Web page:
Fish caught evolving into three different species

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Fish caught evolving into three different species

Post by ziggy on Tue Feb 02, 2010 11:07 am

"King demoiselles are common in shallow waters throughout the region's reefs. The fish are small -- about the size of a human thumb. And they come in a wide range of color patterns, from spotted blue to gray with a big yellow stripe.

Those color variations alone don't necessarily mean much. In plenty of reef species, individual fish can take on a huge variety of appearances. Juveniles often look different from adults. Males might look different from females. While doing other research in the field, though, Drew's colleagues noticed that groups of King demoiselles looked different in different geographical regions.

Wondering if there might be something genetic going on, the researchers sent about a dozen fish samples to Drew in Chicago. The samples were from three separate populations of fish in the South China Sea, the Philippines and Indonesia.

Biodiversity’s winners and losers
There are winners and losers on the racetrack of speciation — the process of species splitting into new species. See which lineages have proved to be a speciation boom or bust.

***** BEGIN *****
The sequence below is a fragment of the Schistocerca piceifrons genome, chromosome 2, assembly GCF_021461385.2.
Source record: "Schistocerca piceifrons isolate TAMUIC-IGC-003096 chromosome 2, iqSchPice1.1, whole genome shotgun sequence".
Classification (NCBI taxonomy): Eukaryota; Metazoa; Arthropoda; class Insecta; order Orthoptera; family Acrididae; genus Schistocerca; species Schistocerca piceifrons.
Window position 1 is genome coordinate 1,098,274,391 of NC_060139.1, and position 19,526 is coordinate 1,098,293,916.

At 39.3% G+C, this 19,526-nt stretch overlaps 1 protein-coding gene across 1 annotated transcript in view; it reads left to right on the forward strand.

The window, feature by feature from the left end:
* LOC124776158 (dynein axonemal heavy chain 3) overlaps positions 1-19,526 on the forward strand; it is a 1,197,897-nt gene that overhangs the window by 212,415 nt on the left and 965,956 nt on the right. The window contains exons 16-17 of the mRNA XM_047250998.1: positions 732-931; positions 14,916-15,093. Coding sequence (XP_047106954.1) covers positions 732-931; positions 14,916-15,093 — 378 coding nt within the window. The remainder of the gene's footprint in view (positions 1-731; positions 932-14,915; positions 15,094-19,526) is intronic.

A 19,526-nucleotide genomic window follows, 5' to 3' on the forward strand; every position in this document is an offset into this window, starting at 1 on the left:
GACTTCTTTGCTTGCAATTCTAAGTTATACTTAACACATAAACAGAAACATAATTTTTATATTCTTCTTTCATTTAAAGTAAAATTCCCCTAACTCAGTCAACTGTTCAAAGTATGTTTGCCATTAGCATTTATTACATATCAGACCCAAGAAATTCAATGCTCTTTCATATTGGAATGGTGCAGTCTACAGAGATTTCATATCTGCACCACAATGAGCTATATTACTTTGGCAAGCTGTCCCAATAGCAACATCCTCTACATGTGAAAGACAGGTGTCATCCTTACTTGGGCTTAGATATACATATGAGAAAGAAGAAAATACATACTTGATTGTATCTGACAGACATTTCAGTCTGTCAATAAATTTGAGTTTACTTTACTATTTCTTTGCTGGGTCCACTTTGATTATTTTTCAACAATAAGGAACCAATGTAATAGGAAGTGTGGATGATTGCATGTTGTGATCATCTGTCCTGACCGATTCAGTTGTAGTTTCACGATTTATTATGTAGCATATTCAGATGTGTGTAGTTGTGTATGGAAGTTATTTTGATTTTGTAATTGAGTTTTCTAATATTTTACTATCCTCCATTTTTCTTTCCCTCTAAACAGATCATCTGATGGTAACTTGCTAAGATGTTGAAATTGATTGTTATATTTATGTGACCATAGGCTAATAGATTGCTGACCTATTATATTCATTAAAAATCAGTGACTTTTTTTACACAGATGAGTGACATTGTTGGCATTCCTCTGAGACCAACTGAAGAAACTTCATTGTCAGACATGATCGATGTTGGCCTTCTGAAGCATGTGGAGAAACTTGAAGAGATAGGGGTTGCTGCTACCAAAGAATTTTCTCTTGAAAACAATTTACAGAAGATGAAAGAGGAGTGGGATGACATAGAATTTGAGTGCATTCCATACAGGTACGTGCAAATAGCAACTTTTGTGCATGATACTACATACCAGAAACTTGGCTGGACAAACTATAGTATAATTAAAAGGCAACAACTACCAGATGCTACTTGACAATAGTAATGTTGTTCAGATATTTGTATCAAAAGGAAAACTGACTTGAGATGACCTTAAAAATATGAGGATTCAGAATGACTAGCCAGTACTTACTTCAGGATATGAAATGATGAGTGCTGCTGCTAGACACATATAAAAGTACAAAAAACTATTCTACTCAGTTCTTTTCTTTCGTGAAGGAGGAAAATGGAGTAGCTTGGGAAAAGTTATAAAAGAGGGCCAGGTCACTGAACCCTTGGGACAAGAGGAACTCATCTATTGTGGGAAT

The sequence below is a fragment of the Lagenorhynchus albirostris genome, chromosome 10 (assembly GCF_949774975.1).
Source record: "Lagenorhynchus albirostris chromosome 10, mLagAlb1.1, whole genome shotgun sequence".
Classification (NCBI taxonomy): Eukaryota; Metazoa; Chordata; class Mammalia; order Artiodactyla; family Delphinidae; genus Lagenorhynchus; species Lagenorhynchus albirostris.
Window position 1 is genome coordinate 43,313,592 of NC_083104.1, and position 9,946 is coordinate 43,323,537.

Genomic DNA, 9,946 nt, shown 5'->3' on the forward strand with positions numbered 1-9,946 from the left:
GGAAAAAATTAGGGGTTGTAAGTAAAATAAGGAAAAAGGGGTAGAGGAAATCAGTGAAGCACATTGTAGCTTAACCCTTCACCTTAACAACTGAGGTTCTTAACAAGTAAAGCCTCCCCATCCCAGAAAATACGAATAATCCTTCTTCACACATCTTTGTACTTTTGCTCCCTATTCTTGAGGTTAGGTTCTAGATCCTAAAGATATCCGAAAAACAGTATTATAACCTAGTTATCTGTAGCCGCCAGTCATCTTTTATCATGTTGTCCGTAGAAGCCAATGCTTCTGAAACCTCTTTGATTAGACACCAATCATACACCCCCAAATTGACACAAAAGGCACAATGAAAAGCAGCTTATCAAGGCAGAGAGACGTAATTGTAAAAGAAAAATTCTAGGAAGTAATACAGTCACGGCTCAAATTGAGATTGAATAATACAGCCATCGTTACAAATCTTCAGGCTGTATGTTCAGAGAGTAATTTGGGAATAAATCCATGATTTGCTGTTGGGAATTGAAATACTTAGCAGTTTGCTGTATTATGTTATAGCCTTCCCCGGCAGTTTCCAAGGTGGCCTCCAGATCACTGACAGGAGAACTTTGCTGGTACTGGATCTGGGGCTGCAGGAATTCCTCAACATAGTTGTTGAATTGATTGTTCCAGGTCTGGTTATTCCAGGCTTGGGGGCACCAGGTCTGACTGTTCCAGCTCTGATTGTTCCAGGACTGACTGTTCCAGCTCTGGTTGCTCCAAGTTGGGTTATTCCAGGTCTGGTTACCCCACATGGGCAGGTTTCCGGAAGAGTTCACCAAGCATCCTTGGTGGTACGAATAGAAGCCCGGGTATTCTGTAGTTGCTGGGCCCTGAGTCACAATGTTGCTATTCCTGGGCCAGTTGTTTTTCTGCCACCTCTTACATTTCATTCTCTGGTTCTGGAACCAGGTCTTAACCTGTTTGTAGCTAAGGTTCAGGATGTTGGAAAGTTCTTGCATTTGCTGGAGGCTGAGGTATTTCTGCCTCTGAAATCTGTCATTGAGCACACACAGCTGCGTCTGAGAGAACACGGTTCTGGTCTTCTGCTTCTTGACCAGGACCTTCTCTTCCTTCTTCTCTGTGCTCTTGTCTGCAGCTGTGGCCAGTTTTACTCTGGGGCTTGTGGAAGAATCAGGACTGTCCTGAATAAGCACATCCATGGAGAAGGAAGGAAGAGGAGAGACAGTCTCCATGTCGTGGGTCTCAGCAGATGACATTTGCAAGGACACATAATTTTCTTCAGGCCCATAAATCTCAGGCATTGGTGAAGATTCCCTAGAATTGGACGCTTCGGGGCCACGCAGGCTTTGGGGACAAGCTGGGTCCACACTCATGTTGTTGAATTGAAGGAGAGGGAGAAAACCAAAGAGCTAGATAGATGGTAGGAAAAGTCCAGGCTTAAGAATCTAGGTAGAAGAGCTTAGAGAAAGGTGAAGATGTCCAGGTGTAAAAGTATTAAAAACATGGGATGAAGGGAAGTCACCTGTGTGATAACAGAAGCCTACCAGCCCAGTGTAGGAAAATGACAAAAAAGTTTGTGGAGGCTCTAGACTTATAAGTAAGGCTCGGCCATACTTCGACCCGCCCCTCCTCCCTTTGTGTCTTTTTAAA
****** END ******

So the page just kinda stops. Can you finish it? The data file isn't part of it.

In his lab, Drew analyzed the samples for three genes — one that has evolved slowly, and two that have changed rapidly through time. His results showed a clear pattern: The genes that have changed quickly look different from one geographical group to the next, indicating that the groups only recently began to split.

"That means that this little fish we thought was broadly distributed has a mosaic of individual populations and each one is genetically distinct," said Drew, whose study has been accepted for publication in the journal Coral Reefs. "That highlights how little we really know about how biodiversity on Earth is distributed."

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